Mental Health Conditions


Mental health conditions can create a number of obstacles for students in higher education. Both their personal and academic lives can be impacted by the presenting symptoms. Students commonly struggle with anxiety disorder, depression, and PTSD, as well as bipolar disorder, eating disorder, and personality disorders. Various symptoms include fatigue, unstable moods, and sleep problems which can affect energy levels, concentration and mental abilities of students.  

Effects in the Classroom

Energy Levels: Many mental health conditions include the symptom of fatigue. This can greatly impact students’ energy levels, making it difficult for them to attend class, stay engaged in lectures, and complete assignments on time.

Concentration: Some mental health conditions, such as ADHD and anxiety disorders, have the ability to affect students’ concentration during class. Concentrating, processing information and retaining knowledge during a lecture or while reading for class can be extremely difficult for these students. This then impacts their academic performance and ability to participate in class discussions. 

Stigma and Misunderstanding: Students who have hidden disabilities, such as a mental health condition, may face stigma or misunderstanding from those who do not know their situation. This can contribute to feelings of isolation and have an impact on their overall academic experience.

Lower GPAs: Students with mental health conditions often have lower GPAs due to impacts their symptoms can have on their academic performance. This can lead to lower self-esteem in these students, which may only exacerbate their condition. 

How Faculty Can Support Students with Mental Health Conditions

Be Aware of Campus Resources for Effective Mental Health and Suicide Care and Treatment: Some students may need more support than what you can offer. In these cases, its best to know what other resources are available on campus. The counseling center, Student Health Service providers, ACE tutoring, the Center for Accessibility and Disability Resources (CADR), and the Dean of Students Office are just some of our campus’s resources.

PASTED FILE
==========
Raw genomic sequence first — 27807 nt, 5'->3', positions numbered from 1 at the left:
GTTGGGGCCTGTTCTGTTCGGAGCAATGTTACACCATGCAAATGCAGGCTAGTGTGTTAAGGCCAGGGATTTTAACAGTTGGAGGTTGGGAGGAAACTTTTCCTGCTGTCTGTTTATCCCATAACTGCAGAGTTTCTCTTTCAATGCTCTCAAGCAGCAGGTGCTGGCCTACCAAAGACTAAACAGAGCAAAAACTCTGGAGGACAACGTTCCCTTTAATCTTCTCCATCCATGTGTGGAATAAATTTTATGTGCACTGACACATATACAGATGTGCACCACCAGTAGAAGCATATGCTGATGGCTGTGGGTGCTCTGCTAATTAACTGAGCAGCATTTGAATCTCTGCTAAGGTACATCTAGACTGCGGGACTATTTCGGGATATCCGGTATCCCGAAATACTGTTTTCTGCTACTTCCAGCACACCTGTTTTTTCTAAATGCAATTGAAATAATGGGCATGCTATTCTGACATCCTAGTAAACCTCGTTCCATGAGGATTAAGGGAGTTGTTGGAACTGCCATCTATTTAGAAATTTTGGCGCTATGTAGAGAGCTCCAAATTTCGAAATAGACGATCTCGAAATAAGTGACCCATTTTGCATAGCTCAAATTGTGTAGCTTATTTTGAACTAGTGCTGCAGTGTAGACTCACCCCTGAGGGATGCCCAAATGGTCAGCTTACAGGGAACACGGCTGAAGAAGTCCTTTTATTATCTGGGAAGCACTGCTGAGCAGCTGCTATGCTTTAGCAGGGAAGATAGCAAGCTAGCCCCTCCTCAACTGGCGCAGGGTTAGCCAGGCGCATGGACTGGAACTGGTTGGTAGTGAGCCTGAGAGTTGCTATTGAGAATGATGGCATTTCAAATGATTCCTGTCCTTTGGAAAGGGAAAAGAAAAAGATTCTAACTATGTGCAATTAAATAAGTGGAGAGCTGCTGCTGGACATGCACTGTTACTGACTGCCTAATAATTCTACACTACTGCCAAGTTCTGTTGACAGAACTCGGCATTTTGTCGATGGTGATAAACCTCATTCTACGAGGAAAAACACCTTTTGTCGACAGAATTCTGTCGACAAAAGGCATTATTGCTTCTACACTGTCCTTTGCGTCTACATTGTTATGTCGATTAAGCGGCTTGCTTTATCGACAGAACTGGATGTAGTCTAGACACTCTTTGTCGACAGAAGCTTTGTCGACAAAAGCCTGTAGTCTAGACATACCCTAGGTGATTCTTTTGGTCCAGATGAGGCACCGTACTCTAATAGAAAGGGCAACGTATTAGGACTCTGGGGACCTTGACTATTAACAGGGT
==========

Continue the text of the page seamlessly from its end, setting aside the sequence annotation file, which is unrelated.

You can also include campus resources in your syllabus and make a point to talk about it with students on the first day of class.

Make Thoughtful Deadlines: When possible, do not make student deadlines late at night to allow students to prioritize sleep, which can support their well-being. 

Open Communication/Offer Support: At the beginning of the semester, make students aware that you have an “open door policy” in which they can seek your support when they are struggling. During high-pressure times, such as exams, remind students you are there as a support.

Consider Allowing Mental Health Absences: While not required, with the exception of students receiving accommodations via CADR, consider adding a policy allowing for excused absences related to mental and physical student health.
Accommodate Exam Arrangements: Be sure to accommodate exam arrangements for students, such as extended time, without requiring detailed information about the student’s mental health condition. 

Create an Inclusive Atmosphere: Foster an understanding and inclusive atmosphere in the classroom. Promote empathy and support among students. 

Respect Privacy: Respect the privacy of students and refrain from pressuring a student to disclose specific details about their condition. Keep the focus on providing necessary support and accommodations based on their needs.  

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